A friend in Pittsburgh asked me about my exposure to Qatari culture, religion, etc. I've hesitated commenting too much on either so far because, frankly, living in a compound with mostly Westerners, my exposure has been pretty minimal.
When we decided to come to Doha, all the reading I did beforehand pointed to the fact that I might get a glimpse into Arab culture, but not specifically Qatari culture or Muslim culture, particularly since we're here for such a relatively short period of time. After 2 1/2 weeks, I can make a few observations, but I may need to revise those before we leave. Or perhaps I'll just be able to add to them.
This is a fairly liberal country when you compare it to Afghanistan or Iraq. But conservative when compared to the UAE (Dubai in particular) or Bahrain (so I hear). By liberal, I mean Westernized. Granted, there are Western malls here with Western shops, even a few bars. But the store dummies in those shops are modestly dressed and public intoxication is against the law. There is only one liquor store in the entire city, and how much you can buy in a month is determined by your income. You can't drink more than a certain percentage of it, so your "pay stub" is required when purchasing alcohol.
I've been to several of the malls here, and most women are in abayas and men are in thobes. The store employees are not in traditional dress, so you can assume they're not Muslim (generally Indian, Filipino, or Sri Lankan). You'll see the occasional woman in black dress with only a head scarf, but I'd say 99% wear the full hijab. (The Qatari women in Ron's class at school all wear theirs.) Back in Pittsburgh when I shop, I avoid the malls. I get a crowded-in sense there, this mass of humanity all pressed up against itself--even when it's not crowded. Shopping here is quite a different experience for me, a very isolated one. When the women around you have all but their eyes covered, it's hard to make contact with them. Are they looking at me? Are they smiling? Sneering? Curious? Annoyed? And the men, although their faces aren't covered, obviously avoid looking at you as well. It would be improper, if only to nod and say hello.
Now, if I were to say I like the sense of modesty, like not seeing flesh dripping over low-rise jeans or people spilling out of too-small tank tops or bubbling out of too-short tees, I'm afraid I'd sound ready to sign up for forcing women to cover up all over the world. I know some women in their hijab loathe the dress and yearn to break free of it. I know for many--whether here or elsewhere--it's a sign of oppression and a too-strict religious code that's gone beyond what their scripture requires, which is to cover their hair. But to see 12-year-olds in the U.S. dressing like strippers funded by their own parents? I can see why many Arabs loathe the thought of Western so-called culture oozing its way into their countries. An Iranian friend here doesn't believe Doha will ever be as open to the West as Dubai is.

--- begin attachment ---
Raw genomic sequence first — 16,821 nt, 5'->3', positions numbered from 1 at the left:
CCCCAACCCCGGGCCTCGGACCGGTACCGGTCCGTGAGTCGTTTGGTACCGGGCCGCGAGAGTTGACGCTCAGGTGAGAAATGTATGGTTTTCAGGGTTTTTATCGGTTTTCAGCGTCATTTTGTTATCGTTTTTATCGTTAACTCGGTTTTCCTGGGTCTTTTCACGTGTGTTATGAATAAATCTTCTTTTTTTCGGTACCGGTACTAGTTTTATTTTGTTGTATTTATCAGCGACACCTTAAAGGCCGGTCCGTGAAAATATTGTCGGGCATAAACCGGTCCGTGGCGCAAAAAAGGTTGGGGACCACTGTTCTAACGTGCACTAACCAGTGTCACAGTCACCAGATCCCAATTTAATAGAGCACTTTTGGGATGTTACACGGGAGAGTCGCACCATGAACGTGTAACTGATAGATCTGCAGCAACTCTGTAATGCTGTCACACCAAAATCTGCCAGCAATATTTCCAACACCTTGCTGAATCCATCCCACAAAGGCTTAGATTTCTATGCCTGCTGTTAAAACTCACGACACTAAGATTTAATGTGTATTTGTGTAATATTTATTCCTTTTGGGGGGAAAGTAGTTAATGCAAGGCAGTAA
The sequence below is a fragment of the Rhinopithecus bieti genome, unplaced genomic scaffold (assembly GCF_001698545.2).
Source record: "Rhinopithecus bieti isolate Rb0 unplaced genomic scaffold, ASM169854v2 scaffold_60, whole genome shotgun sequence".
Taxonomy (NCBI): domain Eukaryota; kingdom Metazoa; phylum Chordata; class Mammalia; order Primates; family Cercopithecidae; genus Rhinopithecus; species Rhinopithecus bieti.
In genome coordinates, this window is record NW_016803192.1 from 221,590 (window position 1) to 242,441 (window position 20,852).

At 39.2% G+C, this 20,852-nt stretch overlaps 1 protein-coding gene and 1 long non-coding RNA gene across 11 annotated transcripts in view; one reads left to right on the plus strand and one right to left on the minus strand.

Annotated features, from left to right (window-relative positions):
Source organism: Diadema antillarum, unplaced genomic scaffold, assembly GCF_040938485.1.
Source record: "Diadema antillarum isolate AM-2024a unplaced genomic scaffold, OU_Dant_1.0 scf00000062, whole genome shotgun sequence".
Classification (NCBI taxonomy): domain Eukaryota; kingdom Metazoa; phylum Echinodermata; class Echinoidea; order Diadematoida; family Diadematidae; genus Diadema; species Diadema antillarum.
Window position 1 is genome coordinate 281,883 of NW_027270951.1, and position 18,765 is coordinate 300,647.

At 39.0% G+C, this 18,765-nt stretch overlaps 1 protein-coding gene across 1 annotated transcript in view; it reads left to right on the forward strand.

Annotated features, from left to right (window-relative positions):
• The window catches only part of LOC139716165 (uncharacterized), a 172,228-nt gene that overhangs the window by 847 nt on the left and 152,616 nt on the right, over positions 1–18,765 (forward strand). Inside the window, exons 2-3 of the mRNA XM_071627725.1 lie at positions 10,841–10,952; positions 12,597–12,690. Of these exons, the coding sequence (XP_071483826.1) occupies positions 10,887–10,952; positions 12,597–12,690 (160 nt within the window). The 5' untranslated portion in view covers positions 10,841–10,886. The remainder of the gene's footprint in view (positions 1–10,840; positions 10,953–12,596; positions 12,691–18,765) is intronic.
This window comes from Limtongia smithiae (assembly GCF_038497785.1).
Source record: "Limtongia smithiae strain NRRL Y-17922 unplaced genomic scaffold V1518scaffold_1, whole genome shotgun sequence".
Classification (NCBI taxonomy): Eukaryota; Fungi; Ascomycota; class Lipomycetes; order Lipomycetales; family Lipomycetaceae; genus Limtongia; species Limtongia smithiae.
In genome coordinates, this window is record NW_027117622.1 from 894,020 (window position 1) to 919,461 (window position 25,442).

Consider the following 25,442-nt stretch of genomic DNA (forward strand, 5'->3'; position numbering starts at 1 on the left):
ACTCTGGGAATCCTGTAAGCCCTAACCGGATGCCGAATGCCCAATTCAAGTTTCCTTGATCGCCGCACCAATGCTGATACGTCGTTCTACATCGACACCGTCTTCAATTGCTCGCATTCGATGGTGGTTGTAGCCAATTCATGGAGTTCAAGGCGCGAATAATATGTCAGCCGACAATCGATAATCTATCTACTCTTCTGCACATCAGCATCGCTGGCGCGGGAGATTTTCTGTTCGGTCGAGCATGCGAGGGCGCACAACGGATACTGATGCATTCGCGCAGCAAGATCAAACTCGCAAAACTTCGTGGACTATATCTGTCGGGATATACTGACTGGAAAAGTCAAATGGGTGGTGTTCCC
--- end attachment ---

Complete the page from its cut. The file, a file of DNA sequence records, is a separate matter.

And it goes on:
As for the religious culture here, the biggest indication that people are guided by their Muslim beliefs--aside from their dress--is the call to prayer, sounded five times a day. I was talking to a neighbor shortly after we first arrived. She's Muslim and her family is from Kuwait, having left there after the war began. We heard the evening call to prayer while we talked, after which she excused herself to go inside to pray. The nearby mosque is directly behind our compound, so we hear it loud and clear each time. Here's a link to what the call to prayer sounds like. There are loads of places online where you can find it, but this one is closest to what we hear. Just skip down to the bottom of the blogger's page and click on the video.
Listening to this, you can see why O nearly fell out of the bed in fear the first time he heard it. It was 5 a.m. our first full day here, and when it woke me, I realized I'd forgotten to warn the kids and ran to the bedroom O and E share, sure they'd be frightened. To be 8 years old in a new house in a new country and to hear this in a tile-floored home that echoes like the Grand Canyon was a pretty terrifying experience for him. I told a neighbor about it, and she said that when she and her family arrived, her children--8 and 10 at the time--woke up as well and ran to their parents' room, convinced the house was haunted. Now my kids all sleep through it, although I don't. But I don't mind either. It's a nice reminder to me of where I am. This country lives its religion. It's not a peripheral consideration during the day; it is their day.